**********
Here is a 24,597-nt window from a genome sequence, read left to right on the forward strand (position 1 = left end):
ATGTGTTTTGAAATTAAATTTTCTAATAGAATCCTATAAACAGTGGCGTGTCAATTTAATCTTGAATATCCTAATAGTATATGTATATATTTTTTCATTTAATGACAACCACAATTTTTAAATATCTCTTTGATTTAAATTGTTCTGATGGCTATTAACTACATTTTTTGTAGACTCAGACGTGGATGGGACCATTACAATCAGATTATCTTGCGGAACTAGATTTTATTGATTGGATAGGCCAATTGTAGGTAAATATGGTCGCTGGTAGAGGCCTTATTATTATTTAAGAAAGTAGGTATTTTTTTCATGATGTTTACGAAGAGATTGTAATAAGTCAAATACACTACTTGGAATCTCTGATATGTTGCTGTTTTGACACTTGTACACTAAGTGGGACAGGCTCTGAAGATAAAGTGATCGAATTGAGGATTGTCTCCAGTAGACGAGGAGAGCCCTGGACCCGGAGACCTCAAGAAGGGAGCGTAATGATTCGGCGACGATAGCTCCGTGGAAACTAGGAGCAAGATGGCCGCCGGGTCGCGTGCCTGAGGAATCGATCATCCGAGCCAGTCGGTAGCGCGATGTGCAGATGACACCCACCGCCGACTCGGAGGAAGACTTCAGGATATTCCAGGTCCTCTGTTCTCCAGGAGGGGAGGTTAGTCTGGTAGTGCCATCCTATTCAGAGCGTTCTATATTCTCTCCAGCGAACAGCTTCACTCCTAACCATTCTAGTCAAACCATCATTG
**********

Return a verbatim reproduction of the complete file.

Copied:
Here is a 24,597-nt window from a genome sequence, read left to right on the forward strand (position 1 = left end):
ATGTGTTTTGAAATTAAATTTTCTAATAGAATCCTATAAACAGTGGCGTGTCAATTTAATCTTGAATATCCTAATAGTATATGTATATATTTTTTCATTTAATGACAACCACAATTTTTAAATATCTCTTTGATTTAAATTGTTCTGATGGCTATTAACTACATTTTTTGTAGACTCAGACGTGGATGGGACCATTACAATCAGATTATCTTGCGGAACTAGATTTTATTGATTGGATAGGCCAATTGTAGGTAAATATGGTCGCTGGTAGAGGCCTTATTATTATTTAAGAAAGTAGGTATTTTTTTCATGATGTTTACGAAGAGATTGTAATAAGTCAAATACACTACTTGGAATCTCTGATATGTTGCTGTTTTGACACTTGTACACTAAGTGGGACAGGCTCTGAAGATAAAGTGATCGAATTGAGGATTGTCTCCAGTAGACGAGGAGAGCCCTGGACCCGGAGACCTCAAGAAGGGAGCGTAATGATTCGGCGACGATAGCTCCGTGGAAACTAGGAGCAAGATGGCCGCCGGGTCGCGTGCCTGAGGAATCGATCATCCGAGCCAGTCGGTAGCGCGATGTGCAGATGACACCCACCGCCGACTCGGAGGAAGACTTCAGGATATTCCAGGTCCTCTGTTCTCCAGGAGGGGAGGTTAGTCTGGTAGTGCCATCCTATTCAGAGCGTTCTATATTCTCTCCAGCGAACAGCTTCACTCCTAACCATTCTAGTCAAACCATCATTG